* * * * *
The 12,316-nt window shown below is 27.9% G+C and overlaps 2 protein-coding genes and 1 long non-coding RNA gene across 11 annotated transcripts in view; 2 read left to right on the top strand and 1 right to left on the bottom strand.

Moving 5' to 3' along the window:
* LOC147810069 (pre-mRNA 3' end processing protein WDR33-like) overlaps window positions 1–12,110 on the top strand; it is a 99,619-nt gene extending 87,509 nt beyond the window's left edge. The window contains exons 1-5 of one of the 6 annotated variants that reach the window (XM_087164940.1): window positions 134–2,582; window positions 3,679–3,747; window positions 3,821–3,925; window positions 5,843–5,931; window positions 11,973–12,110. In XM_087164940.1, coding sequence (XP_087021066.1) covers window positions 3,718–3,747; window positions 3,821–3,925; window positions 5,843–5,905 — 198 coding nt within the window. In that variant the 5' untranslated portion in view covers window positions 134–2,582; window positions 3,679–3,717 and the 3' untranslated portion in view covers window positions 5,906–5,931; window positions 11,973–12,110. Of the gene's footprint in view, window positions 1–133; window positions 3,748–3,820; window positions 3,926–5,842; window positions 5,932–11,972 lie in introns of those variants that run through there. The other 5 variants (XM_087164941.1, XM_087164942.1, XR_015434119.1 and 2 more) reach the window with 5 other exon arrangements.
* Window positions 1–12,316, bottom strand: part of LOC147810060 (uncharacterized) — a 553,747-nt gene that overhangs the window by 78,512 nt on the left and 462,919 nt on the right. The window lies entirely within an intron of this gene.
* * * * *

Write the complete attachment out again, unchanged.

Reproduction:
The 12,316-nt window shown below is 27.9% G+C and overlaps 2 protein-coding genes and 1 long non-coding RNA gene across 11 annotated transcripts in view; 2 read left to right on the top strand and 1 right to left on the bottom strand.

Moving 5' to 3' along the window:
* LOC147810069 (pre-mRNA 3' end processing protein WDR33-like) overlaps window positions 1–12,110 on the top strand; it is a 99,619-nt gene extending 87,509 nt beyond the window's left edge. The window contains exons 1-5 of one of the 6 annotated variants that reach the window (XM_087164940.1): window positions 134–2,582; window positions 3,679–3,747; window positions 3,821–3,925; window positions 5,843–5,931; window positions 11,973–12,110. In XM_087164940.1, coding sequence (XP_087021066.1) covers window positions 3,718–3,747; window positions 3,821–3,925; window positions 5,843–5,905 — 198 coding nt within the window. In that variant the 5' untranslated portion in view covers window positions 134–2,582; window positions 3,679–3,717 and the 3' untranslated portion in view covers window positions 5,906–5,931; window positions 11,973–12,110. Of the gene's footprint in view, window positions 1–133; window positions 3,748–3,820; window positions 3,926–5,842; window positions 5,932–11,972 lie in introns of those variants that run through there. The other 5 variants (XM_087164941.1, XM_087164942.1, XR_015434119.1 and 2 more) reach the window with 5 other exon arrangements.
* Window positions 1–12,316, bottom strand: part of LOC147810060 (uncharacterized) — a 553,747-nt gene that overhangs the window by 78,512 nt on the left and 462,919 nt on the right. The window lies entirely within an intron of this gene.